MILWAUKEE — “Measuring Up 2000,” a major report released today by the California-based National Center for Public Policy and Higher Education, gives high marks to colleges and universities in Wisconsin, says Katharine Lyall, president of the University of Wisconsin System.
“We are very pleased with Wisconsin’s high grades,” said Lyall. “It is heartening to see Wisconsin’s educational excellence recognized across the nation.”
The book-length study uses a report card format to grade each state in five areas: Preparation, Participation, Affordability, Completion, and Benefits. Wisconsin scored above the national average in all five areas.
“This report confirms many of the positive perceptions about Wisconsin’s educational system that were discussed on Wednesday at the Wisconsin Economic Summit here in Milwaukee,” said Lyall. “Several presenters and all of the regional reports commented on the importance of Wisconsin’s strong network of schools, colleges and universities. It’s viewed as a magnet that helps us attract and retain companies in the state.”
Here are the state’s grades in each of the five categories:
- Preparation: A-
This was Wisconsin’s highest grade. According to the report, “Wisconsin’s high school students are among the best prepared in the nation.”
- Participation: B
A high percentage of Wisconsin high school seniors (40%) go on to college immediately after graduation, one measure of participation. This compares favorably to an average participation of 42% in the nation’s “best performing states.” In another measure of participation, the percentage of working age adults (25 to 44) enrolled part time in some type of postsecondary education, Wisconsin did less well. Said Lyall, “This suggests that Wisconsin should focus more of its attention on higher education for the working adult population. The UW System made this a major focus of our biennial budget proposal to the Governor.”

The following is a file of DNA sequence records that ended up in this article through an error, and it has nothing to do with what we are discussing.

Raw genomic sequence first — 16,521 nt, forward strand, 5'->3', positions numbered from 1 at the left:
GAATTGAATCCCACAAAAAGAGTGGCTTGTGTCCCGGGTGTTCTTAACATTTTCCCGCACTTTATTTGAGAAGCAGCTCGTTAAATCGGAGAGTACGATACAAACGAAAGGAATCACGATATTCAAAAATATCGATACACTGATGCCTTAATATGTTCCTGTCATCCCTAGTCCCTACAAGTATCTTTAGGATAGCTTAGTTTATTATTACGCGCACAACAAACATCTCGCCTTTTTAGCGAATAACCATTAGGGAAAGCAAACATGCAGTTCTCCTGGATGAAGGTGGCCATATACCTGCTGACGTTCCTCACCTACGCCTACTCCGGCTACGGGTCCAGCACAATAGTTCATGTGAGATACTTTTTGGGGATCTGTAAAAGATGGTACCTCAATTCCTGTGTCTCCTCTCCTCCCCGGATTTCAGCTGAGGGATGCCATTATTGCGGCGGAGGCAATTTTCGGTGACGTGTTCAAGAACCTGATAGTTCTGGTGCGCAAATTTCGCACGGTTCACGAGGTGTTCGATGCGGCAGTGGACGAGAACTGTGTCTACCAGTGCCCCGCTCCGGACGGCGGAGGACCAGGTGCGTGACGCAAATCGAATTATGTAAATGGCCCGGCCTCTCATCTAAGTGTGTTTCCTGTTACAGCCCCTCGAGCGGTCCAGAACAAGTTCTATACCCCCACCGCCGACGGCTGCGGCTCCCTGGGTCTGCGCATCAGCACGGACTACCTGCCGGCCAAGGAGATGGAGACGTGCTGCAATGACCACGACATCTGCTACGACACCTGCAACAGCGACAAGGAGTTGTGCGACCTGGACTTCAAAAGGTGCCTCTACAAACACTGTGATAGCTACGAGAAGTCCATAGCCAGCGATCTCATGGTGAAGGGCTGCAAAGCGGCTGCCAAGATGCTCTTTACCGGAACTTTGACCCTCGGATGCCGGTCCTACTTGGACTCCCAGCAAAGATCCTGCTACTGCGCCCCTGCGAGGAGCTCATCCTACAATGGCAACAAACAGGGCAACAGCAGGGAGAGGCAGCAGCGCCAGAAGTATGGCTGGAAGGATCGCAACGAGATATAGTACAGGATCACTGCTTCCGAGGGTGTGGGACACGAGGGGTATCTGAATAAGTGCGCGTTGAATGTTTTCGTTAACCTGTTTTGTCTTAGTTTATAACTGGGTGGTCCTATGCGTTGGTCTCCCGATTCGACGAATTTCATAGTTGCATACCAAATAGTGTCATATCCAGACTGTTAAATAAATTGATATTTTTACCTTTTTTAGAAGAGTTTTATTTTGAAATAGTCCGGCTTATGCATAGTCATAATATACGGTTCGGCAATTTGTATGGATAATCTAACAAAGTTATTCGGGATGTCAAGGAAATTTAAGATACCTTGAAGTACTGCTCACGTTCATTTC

- Affordability: B+
Wisconsin placed 6th among all states in this area. According to the report, “Wisconsin is a best performing state on the low share of family income required, after financial aid, to attend the state’s four year public colleges. . . Wisconsin compares very well to the top performing states on students’ low reliance on debt to pay for higher education.”
- Completion: B
A large proportion of Wisconsin’s first-time, full-time students received a bachelor’s degree within 5 years of starting college.
- Benefits: B-
Although above the national average, Wisconsin’s lowest score was in this area. Compared with other states, fewer people age 25 and older hold a bachelor’s degree. Wisconsin ‘s economy also offers fewer high-tech, high-paying jobs that attract and retain college graduates. As a result, Wisconsin continues to have a per capita income below the national average. “Brain drain and low personal income are two of the issues that prompted us to convene the Wisconsin Economic Summit,” said Lyall. “The report accurately reflects what we already knew: Wisconsin could do a better job of attracting college graduates from other states.”
In a sixth category, Learning, Wisconsin and all other states received a grade of “incomplete.” This is because “the states lack information on the educational performance of college students that would allow systematic state or national comparisons,” says the report.
The report adds that “Many states perform well in several areas, but no state receives straight A’s in providing opportunities for education and training beyond high school.” For example, only 5 to 8 grades of A or A- were given out in any one of the five categories.
Kevin Boatright, UW System